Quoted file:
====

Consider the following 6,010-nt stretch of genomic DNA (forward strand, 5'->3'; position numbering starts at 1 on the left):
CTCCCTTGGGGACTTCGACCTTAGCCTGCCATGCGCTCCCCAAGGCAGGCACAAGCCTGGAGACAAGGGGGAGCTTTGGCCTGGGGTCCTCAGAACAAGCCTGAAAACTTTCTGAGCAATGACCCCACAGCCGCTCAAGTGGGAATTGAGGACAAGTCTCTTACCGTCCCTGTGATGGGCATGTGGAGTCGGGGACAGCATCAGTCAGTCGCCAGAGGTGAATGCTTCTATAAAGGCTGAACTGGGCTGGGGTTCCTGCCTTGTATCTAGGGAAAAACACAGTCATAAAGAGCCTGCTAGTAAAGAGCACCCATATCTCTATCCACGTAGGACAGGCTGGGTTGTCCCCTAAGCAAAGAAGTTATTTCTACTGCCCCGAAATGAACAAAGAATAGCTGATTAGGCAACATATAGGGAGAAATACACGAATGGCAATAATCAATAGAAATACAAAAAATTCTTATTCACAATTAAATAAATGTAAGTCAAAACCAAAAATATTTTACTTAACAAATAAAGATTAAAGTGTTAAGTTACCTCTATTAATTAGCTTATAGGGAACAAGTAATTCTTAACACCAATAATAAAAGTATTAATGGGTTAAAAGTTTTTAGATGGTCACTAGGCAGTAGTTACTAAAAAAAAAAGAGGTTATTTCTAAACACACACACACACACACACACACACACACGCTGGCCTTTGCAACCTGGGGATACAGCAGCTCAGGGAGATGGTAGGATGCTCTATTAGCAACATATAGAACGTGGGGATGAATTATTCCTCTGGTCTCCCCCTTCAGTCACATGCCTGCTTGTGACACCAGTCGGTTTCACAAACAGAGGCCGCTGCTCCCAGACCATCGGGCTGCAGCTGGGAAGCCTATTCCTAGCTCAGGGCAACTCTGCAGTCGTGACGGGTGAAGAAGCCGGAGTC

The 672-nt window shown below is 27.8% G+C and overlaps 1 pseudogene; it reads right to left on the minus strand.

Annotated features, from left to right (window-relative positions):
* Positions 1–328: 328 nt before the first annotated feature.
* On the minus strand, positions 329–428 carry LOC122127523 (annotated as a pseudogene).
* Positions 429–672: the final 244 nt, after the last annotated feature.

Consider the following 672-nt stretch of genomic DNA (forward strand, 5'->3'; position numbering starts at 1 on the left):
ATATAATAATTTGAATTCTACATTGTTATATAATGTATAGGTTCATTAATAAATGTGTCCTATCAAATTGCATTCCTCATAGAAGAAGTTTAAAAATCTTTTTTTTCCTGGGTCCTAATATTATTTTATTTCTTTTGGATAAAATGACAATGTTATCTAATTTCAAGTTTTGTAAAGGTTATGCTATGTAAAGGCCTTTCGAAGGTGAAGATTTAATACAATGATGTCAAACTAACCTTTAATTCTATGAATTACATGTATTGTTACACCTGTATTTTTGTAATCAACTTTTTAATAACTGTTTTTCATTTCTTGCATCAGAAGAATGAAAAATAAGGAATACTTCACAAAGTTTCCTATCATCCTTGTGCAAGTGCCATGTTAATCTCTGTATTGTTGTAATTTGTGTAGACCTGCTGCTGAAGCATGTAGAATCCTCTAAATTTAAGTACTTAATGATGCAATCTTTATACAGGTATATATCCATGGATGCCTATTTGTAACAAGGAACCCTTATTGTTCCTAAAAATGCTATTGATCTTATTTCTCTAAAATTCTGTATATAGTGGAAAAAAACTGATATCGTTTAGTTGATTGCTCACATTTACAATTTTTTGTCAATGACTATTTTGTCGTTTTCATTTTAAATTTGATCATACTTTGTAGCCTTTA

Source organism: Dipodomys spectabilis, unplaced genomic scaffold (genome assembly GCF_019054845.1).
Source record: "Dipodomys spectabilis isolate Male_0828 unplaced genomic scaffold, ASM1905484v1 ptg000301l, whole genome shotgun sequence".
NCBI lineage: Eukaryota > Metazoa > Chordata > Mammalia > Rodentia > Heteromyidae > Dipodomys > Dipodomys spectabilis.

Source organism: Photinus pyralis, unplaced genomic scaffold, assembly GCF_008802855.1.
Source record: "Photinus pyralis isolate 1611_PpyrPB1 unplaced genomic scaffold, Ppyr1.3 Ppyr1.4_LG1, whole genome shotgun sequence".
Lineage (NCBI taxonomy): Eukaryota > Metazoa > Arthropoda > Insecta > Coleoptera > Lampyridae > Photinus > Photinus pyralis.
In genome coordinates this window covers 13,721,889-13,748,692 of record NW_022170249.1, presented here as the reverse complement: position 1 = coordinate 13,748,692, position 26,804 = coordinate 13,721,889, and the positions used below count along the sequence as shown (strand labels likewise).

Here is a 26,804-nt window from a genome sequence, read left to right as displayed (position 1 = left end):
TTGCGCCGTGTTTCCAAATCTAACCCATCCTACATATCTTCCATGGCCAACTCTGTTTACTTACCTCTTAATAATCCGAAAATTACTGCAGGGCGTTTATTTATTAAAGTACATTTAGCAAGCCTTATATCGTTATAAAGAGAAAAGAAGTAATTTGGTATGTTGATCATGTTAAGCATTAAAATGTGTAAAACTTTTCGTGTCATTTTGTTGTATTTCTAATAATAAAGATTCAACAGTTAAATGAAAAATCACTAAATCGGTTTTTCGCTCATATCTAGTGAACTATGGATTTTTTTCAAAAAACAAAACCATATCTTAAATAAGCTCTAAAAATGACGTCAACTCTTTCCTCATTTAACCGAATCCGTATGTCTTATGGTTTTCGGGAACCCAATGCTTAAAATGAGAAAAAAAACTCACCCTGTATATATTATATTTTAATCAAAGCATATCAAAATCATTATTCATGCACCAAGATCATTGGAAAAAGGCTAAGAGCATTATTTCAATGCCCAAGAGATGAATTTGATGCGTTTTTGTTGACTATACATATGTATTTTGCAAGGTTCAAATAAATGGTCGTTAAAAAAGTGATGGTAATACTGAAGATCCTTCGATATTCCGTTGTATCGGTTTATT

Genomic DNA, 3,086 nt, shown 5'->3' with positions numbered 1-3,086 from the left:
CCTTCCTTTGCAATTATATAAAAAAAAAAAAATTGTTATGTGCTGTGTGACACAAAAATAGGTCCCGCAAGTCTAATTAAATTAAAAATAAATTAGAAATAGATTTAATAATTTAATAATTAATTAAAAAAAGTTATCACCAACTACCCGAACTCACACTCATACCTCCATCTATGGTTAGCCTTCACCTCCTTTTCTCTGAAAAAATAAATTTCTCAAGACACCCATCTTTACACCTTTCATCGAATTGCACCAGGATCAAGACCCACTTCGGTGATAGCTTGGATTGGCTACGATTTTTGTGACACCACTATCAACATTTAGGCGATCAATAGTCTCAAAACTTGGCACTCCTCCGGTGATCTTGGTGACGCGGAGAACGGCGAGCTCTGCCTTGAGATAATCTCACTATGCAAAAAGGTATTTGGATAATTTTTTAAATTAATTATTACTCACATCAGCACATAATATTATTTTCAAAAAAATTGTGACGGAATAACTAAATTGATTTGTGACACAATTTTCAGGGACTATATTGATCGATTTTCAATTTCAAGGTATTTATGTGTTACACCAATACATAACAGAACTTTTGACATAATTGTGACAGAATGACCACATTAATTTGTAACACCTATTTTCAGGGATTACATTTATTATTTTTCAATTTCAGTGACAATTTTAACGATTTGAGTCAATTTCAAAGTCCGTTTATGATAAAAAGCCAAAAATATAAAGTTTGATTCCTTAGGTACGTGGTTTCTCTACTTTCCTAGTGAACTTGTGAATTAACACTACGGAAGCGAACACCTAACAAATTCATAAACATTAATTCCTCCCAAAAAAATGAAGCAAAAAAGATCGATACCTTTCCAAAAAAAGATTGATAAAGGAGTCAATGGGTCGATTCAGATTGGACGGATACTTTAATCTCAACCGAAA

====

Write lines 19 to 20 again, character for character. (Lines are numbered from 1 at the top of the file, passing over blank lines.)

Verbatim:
Genomic DNA, 3,086 nt, shown 5'->3' with positions numbered 1-3,086 from the left:
CCTTCCTTTGCAATTATATAAAAAAAAAAAAATTGTTATGTGCTGTGTGACACAAAAATAGGTCCCGCAAGTCTAATTAAATTAAAAATAAATTAGAAATAGATTTAATAATTTAATAATTAATTAAAAAAAGTTATCACCAACTACCCGAACTCACACTCATACCTCCATCTATGGTTAGCCTTCACCTCCTTTTCTCTGAAAAAATAAATTTCTCAAGACACCCATCTTTACACCTTTCATCGAATTGCACCAGGATCAAGACCCACTTCGGTGATAGCTTGGATTGGCTACGATTTTTGTGACACCACTATCAACATTTAGGCGATCAATAGTCTCAAAACTTGGCACTCCTCCGGTGATCTTGGTGACGCGGAGAACGGCGAGCTCTGCCTTGAGATAATCTCACTATGCAAAAAGGTATTTGGATAATTTTTTAAATTAATTATTACTCACATCAGCACATAATATTATTTTCAAAAAAATTGTGACGGAATAACTAAATTGATTTGTGACACAATTTTCAGGGACTATATTGATCGATTTTCAATTTCAAGGTATTTATGTGTTACACCAATACATAACAGAACTTTTGACATAATTGTGACAGAATGACCACATTAATTTGTAACACCTATTTTCAGGGATTACATTTATTATTTTTCAATTTCAGTGACAATTTTAACGATTTGAGTCAATTTCAAAGTCCGTTTATGATAAAAAGCCAAAAATATAAAGTTTGATTCCTTAGGTACGTGGTTTCTCTACTTTCCTAGTGAACTTGTGAATTAACACTACGGAAGCGAACACCTAACAAATTCATAAACATTAATTCCTCCCAAAAAAATGAAGCAAAAAAGATCGATACCTTTCCAAAAAAAGATTGATAAAGGAGTCAATGGGTCGATTCAGATTGGACGGATACTTTAATCTCAACCGAAA